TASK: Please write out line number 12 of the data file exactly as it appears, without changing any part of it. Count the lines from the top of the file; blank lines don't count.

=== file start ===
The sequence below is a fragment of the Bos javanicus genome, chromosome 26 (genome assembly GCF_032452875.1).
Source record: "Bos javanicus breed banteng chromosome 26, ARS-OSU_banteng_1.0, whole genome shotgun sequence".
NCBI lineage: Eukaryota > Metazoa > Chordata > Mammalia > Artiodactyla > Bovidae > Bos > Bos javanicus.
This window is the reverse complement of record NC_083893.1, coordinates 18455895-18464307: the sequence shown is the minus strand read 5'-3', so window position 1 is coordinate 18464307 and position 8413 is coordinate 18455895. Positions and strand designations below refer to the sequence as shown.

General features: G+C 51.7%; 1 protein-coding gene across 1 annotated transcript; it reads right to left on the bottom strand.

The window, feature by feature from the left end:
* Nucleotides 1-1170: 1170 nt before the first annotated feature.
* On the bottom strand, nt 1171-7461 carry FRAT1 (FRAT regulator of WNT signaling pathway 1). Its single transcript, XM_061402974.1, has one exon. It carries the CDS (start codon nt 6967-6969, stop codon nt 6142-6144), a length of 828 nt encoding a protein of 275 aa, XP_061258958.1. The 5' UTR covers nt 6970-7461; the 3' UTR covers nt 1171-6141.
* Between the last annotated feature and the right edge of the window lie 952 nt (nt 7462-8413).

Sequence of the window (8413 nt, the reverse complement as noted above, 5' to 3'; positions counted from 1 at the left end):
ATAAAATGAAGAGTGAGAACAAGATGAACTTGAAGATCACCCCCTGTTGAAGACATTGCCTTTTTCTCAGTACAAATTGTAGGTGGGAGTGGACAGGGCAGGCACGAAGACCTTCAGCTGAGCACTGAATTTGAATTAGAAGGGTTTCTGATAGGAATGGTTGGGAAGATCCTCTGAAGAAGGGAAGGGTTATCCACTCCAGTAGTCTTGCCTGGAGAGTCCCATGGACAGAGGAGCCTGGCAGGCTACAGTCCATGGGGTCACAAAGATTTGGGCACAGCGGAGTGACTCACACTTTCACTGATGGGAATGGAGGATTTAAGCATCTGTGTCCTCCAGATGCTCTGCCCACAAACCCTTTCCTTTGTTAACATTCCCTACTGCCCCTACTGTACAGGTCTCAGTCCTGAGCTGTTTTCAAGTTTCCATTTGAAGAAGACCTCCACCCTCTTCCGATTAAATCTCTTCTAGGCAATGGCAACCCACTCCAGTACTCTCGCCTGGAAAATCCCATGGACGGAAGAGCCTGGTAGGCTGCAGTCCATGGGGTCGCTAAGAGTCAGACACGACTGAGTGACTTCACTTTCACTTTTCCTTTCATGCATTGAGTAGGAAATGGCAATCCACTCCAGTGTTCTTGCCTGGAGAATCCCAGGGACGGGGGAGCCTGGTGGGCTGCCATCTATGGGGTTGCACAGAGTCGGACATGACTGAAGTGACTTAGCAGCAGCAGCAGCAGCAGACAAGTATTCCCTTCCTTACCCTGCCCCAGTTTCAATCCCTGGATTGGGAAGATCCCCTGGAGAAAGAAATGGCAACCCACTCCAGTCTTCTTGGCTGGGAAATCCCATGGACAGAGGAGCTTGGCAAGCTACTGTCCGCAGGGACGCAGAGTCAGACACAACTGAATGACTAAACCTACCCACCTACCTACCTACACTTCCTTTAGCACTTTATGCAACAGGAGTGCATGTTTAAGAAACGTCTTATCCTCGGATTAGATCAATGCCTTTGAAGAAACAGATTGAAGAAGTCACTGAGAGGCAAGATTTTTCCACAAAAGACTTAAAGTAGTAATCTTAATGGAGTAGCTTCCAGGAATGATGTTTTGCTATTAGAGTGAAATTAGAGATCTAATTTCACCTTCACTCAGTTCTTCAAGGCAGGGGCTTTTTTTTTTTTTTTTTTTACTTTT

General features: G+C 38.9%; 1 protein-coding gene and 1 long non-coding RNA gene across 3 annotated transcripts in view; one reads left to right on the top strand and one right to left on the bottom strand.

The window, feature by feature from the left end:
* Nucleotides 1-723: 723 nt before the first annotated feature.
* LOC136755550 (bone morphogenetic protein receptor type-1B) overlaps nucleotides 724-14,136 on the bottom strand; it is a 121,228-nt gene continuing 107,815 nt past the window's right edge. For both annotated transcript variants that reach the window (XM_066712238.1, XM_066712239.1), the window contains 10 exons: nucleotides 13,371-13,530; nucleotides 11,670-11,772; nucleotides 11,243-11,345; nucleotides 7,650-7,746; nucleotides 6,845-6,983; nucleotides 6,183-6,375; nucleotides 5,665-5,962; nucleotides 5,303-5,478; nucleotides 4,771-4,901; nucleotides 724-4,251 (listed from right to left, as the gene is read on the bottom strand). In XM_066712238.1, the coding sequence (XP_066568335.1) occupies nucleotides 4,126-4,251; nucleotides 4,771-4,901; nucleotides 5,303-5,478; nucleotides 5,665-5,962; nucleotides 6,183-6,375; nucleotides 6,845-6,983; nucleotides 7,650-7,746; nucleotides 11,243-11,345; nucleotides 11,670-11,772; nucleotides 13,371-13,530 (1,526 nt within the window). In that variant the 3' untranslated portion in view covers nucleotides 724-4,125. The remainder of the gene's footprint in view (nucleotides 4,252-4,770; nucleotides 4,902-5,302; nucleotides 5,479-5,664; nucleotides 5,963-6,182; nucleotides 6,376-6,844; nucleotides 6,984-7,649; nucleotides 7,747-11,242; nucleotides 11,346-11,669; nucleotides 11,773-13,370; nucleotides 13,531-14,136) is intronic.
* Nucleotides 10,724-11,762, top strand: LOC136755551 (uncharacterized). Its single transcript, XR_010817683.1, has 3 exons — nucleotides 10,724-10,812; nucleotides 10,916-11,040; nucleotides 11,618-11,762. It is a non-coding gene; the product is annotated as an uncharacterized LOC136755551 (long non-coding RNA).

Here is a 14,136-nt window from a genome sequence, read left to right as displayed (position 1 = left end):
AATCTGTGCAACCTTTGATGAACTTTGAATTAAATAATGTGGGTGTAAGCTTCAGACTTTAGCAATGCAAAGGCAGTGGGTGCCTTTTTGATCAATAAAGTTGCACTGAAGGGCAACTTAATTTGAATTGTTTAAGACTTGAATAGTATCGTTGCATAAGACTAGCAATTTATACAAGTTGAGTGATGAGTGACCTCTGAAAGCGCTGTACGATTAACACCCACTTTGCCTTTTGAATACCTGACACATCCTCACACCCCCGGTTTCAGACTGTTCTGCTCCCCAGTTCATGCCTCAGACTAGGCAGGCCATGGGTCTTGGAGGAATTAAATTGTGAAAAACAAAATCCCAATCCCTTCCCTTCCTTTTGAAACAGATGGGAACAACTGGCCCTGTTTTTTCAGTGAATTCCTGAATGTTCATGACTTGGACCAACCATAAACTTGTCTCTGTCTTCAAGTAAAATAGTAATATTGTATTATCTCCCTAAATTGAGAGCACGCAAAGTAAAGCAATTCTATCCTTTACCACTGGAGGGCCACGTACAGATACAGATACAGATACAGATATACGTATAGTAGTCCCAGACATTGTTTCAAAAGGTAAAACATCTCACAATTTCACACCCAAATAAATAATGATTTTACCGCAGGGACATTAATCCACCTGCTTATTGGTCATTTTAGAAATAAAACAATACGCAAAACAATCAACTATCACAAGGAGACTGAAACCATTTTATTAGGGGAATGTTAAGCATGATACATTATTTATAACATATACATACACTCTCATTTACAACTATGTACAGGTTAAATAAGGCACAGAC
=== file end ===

General features: G+C 38.9%; 1 protein-coding gene and 1 long non-coding RNA gene across 3 annotated transcripts in view; one reads left to right on the top strand and one right to left on the bottom strand.